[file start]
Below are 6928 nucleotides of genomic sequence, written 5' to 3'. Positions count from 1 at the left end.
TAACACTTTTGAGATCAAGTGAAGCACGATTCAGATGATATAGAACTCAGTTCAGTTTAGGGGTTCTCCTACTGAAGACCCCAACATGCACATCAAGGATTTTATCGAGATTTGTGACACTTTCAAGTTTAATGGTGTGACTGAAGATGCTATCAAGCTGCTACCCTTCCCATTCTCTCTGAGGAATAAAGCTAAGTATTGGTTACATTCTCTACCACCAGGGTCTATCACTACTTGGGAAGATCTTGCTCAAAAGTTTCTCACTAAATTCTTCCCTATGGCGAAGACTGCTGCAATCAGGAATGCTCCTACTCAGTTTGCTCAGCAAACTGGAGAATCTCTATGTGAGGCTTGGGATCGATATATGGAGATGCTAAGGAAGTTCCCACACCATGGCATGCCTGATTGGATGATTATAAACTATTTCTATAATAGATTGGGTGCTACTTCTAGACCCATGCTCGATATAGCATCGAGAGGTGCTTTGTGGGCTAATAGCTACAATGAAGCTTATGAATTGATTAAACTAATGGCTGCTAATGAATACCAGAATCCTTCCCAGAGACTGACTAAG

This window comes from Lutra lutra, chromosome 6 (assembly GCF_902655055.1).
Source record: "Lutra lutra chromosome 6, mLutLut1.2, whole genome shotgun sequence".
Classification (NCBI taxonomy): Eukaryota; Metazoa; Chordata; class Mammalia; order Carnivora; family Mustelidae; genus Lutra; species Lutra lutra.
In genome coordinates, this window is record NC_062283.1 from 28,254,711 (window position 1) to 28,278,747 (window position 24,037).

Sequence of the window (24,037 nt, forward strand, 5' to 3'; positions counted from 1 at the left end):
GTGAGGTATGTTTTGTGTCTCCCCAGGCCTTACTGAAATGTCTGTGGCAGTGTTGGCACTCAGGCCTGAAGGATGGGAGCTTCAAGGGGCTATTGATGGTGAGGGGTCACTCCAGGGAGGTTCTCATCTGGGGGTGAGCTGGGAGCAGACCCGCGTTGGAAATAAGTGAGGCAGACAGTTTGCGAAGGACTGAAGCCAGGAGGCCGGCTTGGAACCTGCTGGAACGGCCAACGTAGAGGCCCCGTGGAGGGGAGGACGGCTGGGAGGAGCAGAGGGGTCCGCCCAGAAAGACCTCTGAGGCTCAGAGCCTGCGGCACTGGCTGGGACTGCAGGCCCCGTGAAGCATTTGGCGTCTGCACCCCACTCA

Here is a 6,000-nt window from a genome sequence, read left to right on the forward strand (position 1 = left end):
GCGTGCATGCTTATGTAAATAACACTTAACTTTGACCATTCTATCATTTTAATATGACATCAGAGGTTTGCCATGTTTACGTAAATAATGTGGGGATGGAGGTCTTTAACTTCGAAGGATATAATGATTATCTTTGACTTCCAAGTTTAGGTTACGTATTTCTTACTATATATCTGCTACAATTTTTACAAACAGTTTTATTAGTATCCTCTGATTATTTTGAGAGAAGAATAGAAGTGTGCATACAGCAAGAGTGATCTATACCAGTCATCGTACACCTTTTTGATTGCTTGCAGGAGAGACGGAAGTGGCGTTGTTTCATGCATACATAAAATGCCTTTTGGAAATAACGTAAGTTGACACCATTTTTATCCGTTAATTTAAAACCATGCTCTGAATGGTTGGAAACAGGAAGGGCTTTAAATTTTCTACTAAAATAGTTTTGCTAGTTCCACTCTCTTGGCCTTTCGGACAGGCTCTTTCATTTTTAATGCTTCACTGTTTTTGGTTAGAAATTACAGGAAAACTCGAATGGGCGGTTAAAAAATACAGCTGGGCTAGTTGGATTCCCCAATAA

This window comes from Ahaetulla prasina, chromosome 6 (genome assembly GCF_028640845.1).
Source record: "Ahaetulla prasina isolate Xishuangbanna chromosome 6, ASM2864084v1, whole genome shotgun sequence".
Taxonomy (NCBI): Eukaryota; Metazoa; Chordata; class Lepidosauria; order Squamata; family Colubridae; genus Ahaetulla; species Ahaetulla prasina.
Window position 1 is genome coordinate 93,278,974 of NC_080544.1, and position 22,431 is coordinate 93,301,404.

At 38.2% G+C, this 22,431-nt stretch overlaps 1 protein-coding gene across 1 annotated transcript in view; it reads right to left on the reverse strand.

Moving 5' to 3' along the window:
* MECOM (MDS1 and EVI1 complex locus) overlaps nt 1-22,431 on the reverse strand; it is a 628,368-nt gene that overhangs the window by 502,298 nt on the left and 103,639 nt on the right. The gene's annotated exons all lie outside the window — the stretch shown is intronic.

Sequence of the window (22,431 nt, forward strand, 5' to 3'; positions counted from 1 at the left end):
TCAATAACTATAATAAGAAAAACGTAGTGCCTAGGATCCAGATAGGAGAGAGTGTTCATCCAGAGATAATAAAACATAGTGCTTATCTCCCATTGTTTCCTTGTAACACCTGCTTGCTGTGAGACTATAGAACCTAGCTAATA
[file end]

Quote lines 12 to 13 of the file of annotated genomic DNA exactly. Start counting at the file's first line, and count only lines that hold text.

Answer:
Source record: "Ahaetulla prasina isolate Xishuangbanna chromosome 6, ASM2864084v1, whole genome shotgun sequence".
Taxonomy (NCBI): Eukaryota; Metazoa; Chordata; class Lepidosauria; order Squamata; family Colubridae; genus Ahaetulla; species Ahaetulla prasina.